We just completed the final discussion of day one of the Leader Insights Forum here in Dubai and it was fantastic – even with the extreme sun forcing many of the audience to hold up their agenda, just to cast a small shadow. In fact, the sun was only a problem for the first hour of the day – after that we did enjoy the garden of the Burj Al Arab protected by the shadow of this iconic hotel.
We had some fantastic speakers today – most of them had attended the Leader Insights Forum in Amsterdam and flown on to Dubai on Friday night. The interaction from the audience was superb and we had some very good online interactions even though for many people outside the Middle East region, Sunday isn’t a regular working day. The audience was extremely strong – almost any of them could have participated as a speaker so the debates were extremely high quality.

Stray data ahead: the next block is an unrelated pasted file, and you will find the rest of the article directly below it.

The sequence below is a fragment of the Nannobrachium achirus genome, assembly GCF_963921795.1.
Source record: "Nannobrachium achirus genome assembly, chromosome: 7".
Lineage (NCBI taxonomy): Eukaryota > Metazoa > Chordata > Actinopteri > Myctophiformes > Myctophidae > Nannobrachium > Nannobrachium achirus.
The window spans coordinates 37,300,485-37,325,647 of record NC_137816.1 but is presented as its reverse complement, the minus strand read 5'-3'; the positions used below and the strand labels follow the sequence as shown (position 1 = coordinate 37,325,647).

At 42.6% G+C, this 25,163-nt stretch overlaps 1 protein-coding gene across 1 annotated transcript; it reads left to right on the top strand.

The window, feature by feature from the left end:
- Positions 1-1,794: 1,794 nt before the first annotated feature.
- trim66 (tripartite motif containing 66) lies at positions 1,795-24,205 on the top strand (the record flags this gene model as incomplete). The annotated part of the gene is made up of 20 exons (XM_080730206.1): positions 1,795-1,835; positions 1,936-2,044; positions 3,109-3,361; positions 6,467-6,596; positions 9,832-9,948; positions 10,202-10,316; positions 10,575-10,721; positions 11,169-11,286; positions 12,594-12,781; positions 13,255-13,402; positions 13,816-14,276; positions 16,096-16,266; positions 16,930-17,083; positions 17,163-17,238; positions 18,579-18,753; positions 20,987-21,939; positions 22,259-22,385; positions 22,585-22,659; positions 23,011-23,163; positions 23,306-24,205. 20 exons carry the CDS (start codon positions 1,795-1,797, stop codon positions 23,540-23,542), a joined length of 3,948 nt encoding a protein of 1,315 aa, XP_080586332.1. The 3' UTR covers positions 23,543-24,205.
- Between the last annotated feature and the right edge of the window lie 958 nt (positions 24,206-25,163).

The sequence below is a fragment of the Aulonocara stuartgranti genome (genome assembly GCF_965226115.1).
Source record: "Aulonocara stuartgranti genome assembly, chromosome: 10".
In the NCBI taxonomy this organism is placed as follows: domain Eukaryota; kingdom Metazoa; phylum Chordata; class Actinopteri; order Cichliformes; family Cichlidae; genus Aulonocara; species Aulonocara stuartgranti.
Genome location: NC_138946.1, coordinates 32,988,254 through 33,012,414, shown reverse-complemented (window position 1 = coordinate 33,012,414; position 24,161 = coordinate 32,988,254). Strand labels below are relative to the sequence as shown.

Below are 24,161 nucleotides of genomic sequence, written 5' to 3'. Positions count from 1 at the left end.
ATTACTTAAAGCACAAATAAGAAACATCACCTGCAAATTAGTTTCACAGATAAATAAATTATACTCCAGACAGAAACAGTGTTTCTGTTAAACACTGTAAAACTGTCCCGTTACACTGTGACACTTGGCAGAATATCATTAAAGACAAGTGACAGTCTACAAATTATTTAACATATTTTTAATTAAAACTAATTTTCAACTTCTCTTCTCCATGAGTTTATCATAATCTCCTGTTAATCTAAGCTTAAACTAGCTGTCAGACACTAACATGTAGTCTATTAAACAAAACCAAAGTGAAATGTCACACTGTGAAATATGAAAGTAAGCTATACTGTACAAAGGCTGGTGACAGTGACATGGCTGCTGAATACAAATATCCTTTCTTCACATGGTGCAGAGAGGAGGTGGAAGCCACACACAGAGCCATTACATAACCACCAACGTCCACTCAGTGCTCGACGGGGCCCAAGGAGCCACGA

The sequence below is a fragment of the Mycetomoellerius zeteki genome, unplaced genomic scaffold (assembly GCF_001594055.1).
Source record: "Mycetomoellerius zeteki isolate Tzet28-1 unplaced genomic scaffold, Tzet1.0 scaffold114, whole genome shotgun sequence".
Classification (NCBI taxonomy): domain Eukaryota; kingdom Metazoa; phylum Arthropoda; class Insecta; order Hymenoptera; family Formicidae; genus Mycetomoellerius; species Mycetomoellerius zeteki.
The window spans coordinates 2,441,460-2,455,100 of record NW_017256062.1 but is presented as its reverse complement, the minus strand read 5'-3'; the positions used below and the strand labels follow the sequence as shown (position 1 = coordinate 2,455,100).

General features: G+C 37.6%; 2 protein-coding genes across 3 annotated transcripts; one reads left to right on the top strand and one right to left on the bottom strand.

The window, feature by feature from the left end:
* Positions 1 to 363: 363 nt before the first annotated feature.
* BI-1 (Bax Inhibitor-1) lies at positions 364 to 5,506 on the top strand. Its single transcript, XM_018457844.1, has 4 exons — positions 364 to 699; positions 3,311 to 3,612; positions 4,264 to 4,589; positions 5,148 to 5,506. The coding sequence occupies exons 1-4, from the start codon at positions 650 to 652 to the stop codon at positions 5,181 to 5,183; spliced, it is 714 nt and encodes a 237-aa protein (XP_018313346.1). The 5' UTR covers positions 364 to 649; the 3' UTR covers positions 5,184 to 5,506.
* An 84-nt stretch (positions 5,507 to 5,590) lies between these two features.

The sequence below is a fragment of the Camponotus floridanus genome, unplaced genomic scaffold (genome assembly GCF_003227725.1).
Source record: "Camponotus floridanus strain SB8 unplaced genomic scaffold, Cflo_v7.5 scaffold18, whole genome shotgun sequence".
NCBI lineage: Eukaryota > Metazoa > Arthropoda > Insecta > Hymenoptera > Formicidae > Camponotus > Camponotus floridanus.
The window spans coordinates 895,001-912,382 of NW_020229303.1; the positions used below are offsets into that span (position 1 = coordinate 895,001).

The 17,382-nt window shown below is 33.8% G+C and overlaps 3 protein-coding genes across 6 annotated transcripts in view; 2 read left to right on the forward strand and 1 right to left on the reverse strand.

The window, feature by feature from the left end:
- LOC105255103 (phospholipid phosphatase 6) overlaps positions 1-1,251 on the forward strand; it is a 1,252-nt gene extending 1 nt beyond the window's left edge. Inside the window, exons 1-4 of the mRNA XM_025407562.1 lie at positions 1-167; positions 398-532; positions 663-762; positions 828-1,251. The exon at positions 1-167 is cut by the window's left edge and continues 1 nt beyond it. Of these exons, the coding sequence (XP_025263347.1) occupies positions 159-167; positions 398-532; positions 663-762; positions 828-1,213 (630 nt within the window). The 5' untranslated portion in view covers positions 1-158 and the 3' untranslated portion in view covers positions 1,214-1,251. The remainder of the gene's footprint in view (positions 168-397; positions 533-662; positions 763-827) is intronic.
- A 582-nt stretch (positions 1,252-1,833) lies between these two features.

Our opening speaker Anders Sorman-Nilsson greeted the audience with a loud ‘G’day’ in his distinctive Swedish-Australian accent. Anders is a futurist and innovation strategist and he wanted to explore the question of whether we are heading into a future utopia or dystopia. Anders said: “Who can remember when the cloud was just what blocked the sun and Amazon was a rainforest? Most futurists are getting excited about automation, blockchain, and how doctors and nurses trust AI systems above and beyond their own colleagues.”
Despite the onward march of technology Anders said we need to balance the digital world with the analogue and many people do this without even realizing it. He said: “Why would you wear an analogue watch? You have a digital replacement that works better, so why would you do it? Habit, style, gifts, or emotional resonance… we still love these devices even though we could trust the digital to do everything we need.”